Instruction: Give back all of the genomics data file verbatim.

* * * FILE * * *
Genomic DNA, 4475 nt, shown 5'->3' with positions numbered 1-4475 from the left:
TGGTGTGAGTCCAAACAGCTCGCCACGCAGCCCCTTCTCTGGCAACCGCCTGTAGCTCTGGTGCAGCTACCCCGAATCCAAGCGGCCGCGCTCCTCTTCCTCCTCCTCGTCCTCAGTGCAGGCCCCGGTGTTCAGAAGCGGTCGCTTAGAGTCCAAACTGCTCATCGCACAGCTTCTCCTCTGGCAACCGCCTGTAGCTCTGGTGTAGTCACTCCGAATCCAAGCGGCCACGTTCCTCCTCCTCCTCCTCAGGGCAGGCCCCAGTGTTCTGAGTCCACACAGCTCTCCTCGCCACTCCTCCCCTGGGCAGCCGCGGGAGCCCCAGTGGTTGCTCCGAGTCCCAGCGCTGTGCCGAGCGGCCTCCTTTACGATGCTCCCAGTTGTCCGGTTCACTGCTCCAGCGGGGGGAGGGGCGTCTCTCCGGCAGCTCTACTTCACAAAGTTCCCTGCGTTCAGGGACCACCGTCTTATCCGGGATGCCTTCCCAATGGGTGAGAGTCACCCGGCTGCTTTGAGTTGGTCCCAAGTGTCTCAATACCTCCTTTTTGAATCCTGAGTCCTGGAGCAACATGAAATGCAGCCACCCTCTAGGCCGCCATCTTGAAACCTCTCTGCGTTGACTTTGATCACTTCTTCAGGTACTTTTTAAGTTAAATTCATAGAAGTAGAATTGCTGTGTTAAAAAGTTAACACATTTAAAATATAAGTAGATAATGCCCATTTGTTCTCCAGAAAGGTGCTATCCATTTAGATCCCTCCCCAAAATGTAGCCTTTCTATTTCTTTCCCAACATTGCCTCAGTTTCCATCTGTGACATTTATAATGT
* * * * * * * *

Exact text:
Genomic DNA, 4475 nt, shown 5'->3' with positions numbered 1-4475 from the left:
TGGTGTGAGTCCAAACAGCTCGCCACGCAGCCCCTTCTCTGGCAACCGCCTGTAGCTCTGGTGCAGCTACCCCGAATCCAAGCGGCCGCGCTCCTCTTCCTCCTCCTCGTCCTCAGTGCAGGCCCCGGTGTTCAGAAGCGGTCGCTTAGAGTCCAAACTGCTCATCGCACAGCTTCTCCTCTGGCAACCGCCTGTAGCTCTGGTGTAGTCACTCCGAATCCAAGCGGCCACGTTCCTCCTCCTCCTCCTCAGGGCAGGCCCCAGTGTTCTGAGTCCACACAGCTCTCCTCGCCACTCCTCCCCTGGGCAGCCGCGGGAGCCCCAGTGGTTGCTCCGAGTCCCAGCGCTGTGCCGAGCGGCCTCCTTTACGATGCTCCCAGTTGTCCGGTTCACTGCTCCAGCGGGGGGAGGGGCGTCTCTCCGGCAGCTCTACTTCACAAAGTTCCCTGCGTTCAGGGACCACCGTCTTATCCGGGATGCCTTCCCAATGGGTGAGAGTCACCCGGCTGCTTTGAGTTGGTCCCAAGTGTCTCAATACCTCCTTTTTGAATCCTGAGTCCTGGAGCAACATGAAATGCAGCCACCCTCTAGGCCGCCATCTTGAAACCTCTCTGCGTTGACTTTGATCACTTCTTCAGGTACTTTTTAAGTTAAATTCATAGAAGTAGAATTGCTGTGTTAAAAAGTTAACACATTTAAAATATAAGTAGATAATGCCCATTTGTTCTCCAGAAAGGTGCTATCCATTTAGATCCCTCCCCAAAATGTAGCCTTTCTATTTCTTTCCCAACATTGCCTCAGTTTCCATCTGTGACATTTATAATGT